Virtual reality is more than just a new way for hardcore video gamers to shoot robots or race each other on futuristic racetracks. Hollywood movie studios, animators, and screenwriters are also looking to create virtual reality films in which users can interact with their environments and even alter the story based on their decisions.
Baobab Studios is an example of one VR startup that’s getting a lot of attention from virtual reality investors and film studios for its VR animated shorts. The startup said Tuesday that it had landed $25 million in a funding round led by Hong Kong-based Horizons Ventures along with 20th Century Fox, Evolution Media Partners, Shanghai Media Group, Youku Global Media Fund, and LDV Partners.
The startup now has $31 million in total funding. It did not disclose its valuation.
“We are on the cusp of a storytelling revolution with this medium, and VR gives filmmakers the opportunity to develop immersive experiences and take audiences into the story like never before,” Mike Dunn, president of 20th Century Fox Home Entertainment, said in a statement.
The startup’s animated VR short Invasion! was shown at several high-profile movie festivals like the Tribeca Film Festival, Toronto Film Festival, and Cannes Film Festival, earning good reviews. The animated short was so admired that film company Roth Kirschenbaum (whose foundersproduced popular movies like Alice in Wonderland andSnow White and the Huntsman) said in September that it would partner with Baobab Studios on a non-VR feature-length movie based on characters in Invasion! and its storyline.
Baobab Studios co-founder and CEO Maureen Fan said that virtual reality remains the startup’s focus and that it is developing more VR flicks like its new short Asteroids!, which was presented during Facebook’s annual Oculus Rift developer conference.
Part of the appeal of Baobab Studios’s VR shorts is the family-friendly and adorable animation, partly in the style and quality of big-screen animations from film studio Pixar. Fan, formerly a vice president of games at mobile game maker Zynga ZNGA 2.70% , is a lifelong animation buff and once interned at Pixar, while Baobab co-founder and chief creative officer Eric Darnell previously worked at DreamWorks Animation DWA 0.00% where he wrote and directed several Madagascar animated movies.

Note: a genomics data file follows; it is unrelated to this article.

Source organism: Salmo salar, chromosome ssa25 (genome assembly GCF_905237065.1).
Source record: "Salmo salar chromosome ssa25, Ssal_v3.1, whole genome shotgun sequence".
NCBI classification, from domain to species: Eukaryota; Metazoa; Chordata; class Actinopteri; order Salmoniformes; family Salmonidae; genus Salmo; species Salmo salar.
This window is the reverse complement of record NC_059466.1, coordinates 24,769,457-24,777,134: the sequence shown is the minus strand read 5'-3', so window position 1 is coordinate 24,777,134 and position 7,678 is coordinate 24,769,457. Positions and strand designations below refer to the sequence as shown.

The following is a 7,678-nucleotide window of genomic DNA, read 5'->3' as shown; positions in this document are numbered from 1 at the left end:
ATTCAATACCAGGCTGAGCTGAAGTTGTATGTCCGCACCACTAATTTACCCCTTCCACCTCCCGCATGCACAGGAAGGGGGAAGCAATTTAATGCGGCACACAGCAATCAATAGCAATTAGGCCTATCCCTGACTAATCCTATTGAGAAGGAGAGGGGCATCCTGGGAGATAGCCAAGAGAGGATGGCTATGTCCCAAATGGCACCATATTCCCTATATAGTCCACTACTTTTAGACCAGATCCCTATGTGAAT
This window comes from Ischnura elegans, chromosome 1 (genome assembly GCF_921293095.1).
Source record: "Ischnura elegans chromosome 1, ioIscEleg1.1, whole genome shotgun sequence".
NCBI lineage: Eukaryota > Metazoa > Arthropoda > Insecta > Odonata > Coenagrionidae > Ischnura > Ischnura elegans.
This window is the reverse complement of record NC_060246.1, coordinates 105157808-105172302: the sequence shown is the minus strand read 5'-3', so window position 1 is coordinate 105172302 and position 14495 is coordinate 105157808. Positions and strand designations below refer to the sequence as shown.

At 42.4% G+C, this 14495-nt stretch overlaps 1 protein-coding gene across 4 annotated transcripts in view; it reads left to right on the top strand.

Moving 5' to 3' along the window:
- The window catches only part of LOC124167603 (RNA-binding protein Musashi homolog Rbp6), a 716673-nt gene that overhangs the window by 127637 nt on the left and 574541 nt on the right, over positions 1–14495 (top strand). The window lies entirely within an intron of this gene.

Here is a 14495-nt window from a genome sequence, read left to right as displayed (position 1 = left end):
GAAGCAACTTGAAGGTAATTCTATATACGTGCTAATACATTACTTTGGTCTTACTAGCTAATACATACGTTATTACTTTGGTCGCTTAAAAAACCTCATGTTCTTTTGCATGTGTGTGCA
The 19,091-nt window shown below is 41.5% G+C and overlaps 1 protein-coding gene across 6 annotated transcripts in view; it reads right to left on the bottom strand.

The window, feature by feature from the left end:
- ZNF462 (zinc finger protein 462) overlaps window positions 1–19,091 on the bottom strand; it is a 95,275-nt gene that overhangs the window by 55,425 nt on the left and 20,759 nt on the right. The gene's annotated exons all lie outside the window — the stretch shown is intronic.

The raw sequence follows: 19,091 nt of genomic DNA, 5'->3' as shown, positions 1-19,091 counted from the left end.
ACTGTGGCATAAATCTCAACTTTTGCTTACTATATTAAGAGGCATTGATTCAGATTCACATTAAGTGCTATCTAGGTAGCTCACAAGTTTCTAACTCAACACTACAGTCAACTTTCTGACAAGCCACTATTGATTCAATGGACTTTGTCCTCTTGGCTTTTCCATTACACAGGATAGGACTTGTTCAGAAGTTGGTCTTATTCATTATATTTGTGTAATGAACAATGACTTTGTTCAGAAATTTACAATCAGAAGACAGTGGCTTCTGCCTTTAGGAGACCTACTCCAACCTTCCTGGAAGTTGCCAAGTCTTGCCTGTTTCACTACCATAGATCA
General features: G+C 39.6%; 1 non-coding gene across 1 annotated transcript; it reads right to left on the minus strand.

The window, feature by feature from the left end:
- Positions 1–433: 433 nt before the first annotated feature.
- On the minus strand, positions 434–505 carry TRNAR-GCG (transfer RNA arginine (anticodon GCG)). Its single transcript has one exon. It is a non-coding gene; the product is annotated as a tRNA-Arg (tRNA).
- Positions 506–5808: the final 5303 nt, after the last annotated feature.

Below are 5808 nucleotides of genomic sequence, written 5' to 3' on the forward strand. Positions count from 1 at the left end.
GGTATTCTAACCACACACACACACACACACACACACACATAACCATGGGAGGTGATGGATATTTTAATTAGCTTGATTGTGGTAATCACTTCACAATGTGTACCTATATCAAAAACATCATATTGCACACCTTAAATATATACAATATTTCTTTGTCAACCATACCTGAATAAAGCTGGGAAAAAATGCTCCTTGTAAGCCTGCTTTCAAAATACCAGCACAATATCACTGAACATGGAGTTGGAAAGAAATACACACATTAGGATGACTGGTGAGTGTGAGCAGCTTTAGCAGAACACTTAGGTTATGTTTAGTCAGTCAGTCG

In Invasion!, viewers take the perspective of a cute bunny that has a rabbit friend in a snowy forest with alien space invaders.
Part of the challenges of creating a narrative in VR is that unlike a traditional film, the directors have no control over where a viewer might be looking when watching, Fan explained. As a result, viewers may miss out on important scenes or events as they gaze in a direction that the director didn’t anticipate.'
To guide the viewer to properly following the action during important events in Invasion!, Fan said that director Darnell scattered visual and audio queues throughout the film. For example, during a moment in the film when a bunny sniffs at the viewer, the rabbit suddenly looks to the right, which leads the viewer to look at the same direction.
“He was open to where people were looking,” Fan said of Darnell’s decision.
Last September, 20th Century Fox said it would make over 100 movies in its film library available to rent or purchase on Oculus software powered-devices like the Oculus Rift or Samsung Gear VR.
Additional investors of Baobab Studios include ComcastVentures, HTC, Samsung, Zynga co-founder Mark Pincus, and PayPal co-founder and Silicon Valley investor Peter Thiel.
Baobab Studios also tested early versions of Invasion! on nearly 2,000 people to gauge their reactions so that the film makers could then refine the short, Fan said. Darnell originally wanted “dramatic tension” during a scene involving a spaceship approaching the Earth, but found that viewers kept turning their heads around to try to find the spaceship as they heard its sound. As a result, Darnell sped up the spaceship’s arrival in the scene.